Oldest evidence of insects swarming has been discovered in a Jurassic-era fossil
By Gwyn Wright via SWNS
The oldest evidence for insects swarming has been discovered in a Jurassic-era fossil of hundreds of mayflies.
The fascinating fossil contains the body, appendages and wings of 381 mayflies from the period that spanned 201 to 145 million years ago.
Although older insects have been found, some preserved in amber, this is the first evidence that they swarmed like clouds of mosquitoes still do today.
The fossils were found by a doctoral student in the Xiwan Basin of Hezhou City and it is the first discovery of this mayfly family in China.
The researchers have decided to call the area where the fossils were found the Xiwan Biota.
Other insects, plants and even shark egg capsules were also discovered there.
Mayflies spend most of their life in the aquatic environment as nymphs, and adults tend to live from as little as one or two hours to a few days.
During their short adult phase, male mayflies form dense swarms and females must find mating partners as they fly in and through them, where they copulate and ultimately locate a suitable place to deposit eggs.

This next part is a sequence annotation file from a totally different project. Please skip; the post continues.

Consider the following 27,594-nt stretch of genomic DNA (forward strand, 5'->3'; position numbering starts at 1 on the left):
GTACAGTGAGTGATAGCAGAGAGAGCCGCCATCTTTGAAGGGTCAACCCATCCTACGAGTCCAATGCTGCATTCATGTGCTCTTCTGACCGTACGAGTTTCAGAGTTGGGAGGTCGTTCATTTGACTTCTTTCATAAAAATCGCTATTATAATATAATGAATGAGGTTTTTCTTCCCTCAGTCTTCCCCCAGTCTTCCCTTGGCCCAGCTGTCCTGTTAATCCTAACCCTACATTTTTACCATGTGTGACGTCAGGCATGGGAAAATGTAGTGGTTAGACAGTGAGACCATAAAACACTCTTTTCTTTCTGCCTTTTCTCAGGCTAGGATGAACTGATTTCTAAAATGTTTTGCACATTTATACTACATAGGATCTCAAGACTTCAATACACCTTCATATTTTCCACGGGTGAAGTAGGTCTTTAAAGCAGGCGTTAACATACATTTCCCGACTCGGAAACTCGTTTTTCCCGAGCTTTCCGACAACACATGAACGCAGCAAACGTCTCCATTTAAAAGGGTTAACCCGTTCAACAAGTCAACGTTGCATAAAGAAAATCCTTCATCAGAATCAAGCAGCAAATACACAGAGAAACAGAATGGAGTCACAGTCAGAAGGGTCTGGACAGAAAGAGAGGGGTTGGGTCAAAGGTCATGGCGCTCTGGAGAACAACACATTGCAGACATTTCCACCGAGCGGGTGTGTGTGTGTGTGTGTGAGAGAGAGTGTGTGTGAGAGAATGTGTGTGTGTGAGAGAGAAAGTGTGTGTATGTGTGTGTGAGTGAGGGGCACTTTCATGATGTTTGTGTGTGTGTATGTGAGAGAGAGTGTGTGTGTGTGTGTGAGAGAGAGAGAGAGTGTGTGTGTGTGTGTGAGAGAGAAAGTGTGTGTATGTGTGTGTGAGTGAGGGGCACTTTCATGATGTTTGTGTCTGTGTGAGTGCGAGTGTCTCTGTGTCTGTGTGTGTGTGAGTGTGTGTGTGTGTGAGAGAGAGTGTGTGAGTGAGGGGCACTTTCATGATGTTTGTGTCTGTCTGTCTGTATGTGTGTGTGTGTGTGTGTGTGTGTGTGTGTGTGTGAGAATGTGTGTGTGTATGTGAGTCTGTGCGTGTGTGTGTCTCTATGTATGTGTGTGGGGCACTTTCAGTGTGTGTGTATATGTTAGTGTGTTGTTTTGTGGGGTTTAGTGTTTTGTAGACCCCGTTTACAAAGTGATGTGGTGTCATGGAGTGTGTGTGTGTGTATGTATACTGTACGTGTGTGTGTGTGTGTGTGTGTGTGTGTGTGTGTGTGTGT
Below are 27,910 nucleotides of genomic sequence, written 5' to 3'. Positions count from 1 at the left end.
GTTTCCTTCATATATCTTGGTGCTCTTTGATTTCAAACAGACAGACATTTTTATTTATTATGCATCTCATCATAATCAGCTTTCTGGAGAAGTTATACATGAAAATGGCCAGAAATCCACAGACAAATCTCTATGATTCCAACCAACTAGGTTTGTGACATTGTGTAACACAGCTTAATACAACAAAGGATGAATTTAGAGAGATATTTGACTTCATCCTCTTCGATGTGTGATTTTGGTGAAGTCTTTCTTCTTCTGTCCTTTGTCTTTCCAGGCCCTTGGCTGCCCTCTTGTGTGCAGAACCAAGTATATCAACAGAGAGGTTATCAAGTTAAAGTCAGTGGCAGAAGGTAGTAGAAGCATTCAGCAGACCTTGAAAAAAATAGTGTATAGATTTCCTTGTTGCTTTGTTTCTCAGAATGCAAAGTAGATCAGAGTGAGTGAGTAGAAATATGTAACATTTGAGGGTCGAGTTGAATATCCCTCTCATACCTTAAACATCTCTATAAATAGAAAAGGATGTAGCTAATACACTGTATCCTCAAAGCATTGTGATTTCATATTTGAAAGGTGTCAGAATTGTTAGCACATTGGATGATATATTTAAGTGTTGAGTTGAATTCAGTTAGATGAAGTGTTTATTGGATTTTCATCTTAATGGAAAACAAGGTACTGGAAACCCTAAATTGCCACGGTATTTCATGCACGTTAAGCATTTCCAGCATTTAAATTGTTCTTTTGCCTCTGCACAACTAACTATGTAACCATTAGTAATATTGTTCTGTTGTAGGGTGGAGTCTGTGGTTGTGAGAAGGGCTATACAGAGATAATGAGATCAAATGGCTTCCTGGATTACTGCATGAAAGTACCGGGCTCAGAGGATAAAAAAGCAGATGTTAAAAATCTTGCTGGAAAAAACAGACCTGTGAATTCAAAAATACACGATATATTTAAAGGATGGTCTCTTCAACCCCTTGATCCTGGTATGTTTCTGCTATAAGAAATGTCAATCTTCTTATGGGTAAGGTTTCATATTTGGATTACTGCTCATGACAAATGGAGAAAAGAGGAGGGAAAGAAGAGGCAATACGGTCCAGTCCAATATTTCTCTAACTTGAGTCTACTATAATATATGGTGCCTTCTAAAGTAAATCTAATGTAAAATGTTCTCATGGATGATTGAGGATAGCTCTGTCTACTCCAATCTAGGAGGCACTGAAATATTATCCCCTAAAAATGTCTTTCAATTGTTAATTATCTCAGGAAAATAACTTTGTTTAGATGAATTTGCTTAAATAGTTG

This behavior was previously only known in crown mayflies but the findings suggest it was already well-established in these mayfly ancestors at the beginning of the Jurassic era.
Some Jurassic mayflies emerged all at once in large swarms, representing a "pulse" of insects moving from the water to land.
This pulse probably led to massive ecosystem fluxes in waterside habitats with impacts on basic ecology.
Zhang Qianqi from the Nanjing Institute of Geology and Palaeontology of the Chinese Academy of Sciences, who found the fossils, said: “Aquatic insects play an important role in aquatic food webs, acting as consumers of aquatic plants and animals.
“In return, they are consumed by fish and other predators.
“But aquatic insects can also be important parts of food webs on land when they emerge as adults from the water and fly to disperse and find mates.
“In addition to providing food bonanzas for predators, emerging insects can also have a fertilizing effect on plant communities next to lakes and streams when they die and decompose.
"Our finding highlights the underappreciated ecological significance of insects in short-lived feeding bonanzas and mass mortalities in deep-time lacustrine ecosystems.”
The findings were published in the journal Geology.
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